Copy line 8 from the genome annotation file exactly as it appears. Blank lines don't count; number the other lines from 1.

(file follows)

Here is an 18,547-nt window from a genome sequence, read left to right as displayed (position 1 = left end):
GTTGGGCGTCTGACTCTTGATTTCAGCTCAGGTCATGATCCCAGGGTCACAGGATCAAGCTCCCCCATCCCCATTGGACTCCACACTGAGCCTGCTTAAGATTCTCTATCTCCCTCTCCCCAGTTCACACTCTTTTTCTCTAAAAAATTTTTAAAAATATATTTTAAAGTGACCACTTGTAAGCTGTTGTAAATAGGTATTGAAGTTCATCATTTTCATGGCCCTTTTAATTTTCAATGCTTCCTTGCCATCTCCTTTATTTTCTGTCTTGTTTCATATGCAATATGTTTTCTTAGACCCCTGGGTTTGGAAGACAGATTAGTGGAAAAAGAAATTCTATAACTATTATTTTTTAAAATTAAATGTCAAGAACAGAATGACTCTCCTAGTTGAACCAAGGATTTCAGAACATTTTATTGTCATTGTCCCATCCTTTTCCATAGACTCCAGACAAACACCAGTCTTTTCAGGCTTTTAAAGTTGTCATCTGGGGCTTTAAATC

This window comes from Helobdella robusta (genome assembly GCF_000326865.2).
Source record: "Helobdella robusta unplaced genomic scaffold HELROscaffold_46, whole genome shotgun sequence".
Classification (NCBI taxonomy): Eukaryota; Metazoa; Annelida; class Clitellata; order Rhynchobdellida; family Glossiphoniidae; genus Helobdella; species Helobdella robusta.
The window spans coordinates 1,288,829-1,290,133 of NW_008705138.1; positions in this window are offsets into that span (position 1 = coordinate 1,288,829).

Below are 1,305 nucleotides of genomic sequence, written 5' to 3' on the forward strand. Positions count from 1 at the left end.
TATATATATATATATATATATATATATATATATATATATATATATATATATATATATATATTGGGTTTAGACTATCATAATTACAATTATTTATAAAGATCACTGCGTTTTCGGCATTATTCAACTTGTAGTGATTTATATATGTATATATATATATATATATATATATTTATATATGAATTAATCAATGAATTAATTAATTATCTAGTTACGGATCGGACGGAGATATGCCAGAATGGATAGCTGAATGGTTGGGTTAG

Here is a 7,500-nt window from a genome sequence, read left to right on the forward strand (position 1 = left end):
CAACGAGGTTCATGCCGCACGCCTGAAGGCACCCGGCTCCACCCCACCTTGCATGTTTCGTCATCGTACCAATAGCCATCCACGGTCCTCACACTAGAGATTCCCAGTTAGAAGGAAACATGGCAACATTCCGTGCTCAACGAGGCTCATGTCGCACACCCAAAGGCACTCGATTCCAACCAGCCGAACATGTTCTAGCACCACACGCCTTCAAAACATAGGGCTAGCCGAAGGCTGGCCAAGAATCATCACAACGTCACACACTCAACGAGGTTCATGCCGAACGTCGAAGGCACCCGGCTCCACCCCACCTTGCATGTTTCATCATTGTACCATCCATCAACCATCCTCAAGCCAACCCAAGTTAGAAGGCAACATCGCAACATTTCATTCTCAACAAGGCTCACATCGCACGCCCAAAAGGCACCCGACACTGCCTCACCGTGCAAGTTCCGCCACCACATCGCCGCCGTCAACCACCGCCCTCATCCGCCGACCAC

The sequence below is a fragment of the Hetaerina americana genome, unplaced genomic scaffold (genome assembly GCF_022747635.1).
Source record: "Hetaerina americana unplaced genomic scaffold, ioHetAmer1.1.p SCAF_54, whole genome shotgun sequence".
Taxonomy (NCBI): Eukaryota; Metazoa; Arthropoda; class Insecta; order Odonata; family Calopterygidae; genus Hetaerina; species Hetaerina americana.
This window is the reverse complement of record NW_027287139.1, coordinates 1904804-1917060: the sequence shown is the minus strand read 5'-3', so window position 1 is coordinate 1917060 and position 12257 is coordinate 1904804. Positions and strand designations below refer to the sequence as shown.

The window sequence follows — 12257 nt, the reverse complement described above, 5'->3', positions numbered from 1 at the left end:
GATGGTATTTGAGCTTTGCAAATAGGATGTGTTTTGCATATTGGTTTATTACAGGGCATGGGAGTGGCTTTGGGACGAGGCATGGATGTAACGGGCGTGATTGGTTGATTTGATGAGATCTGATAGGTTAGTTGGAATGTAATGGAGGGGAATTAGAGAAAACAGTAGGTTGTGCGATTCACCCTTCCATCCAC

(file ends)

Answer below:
TATATATATATATATATATATATATATATATATATATATATATATATATATATATATATATTGGGTTTAGACTATCATAATTACAATTATTTATAAAGATCACTGCGTTTTCGGCATTATTCAACTTGTAGTGATTTATATATGTATATATATATATATATATATATATTTATATATGAATTAATCAATGAATTAATTAATTATCTAGTTACGGATCGGACGGAGATATGCCAGAATGGATAGCTGAATGGTTGGGTTAG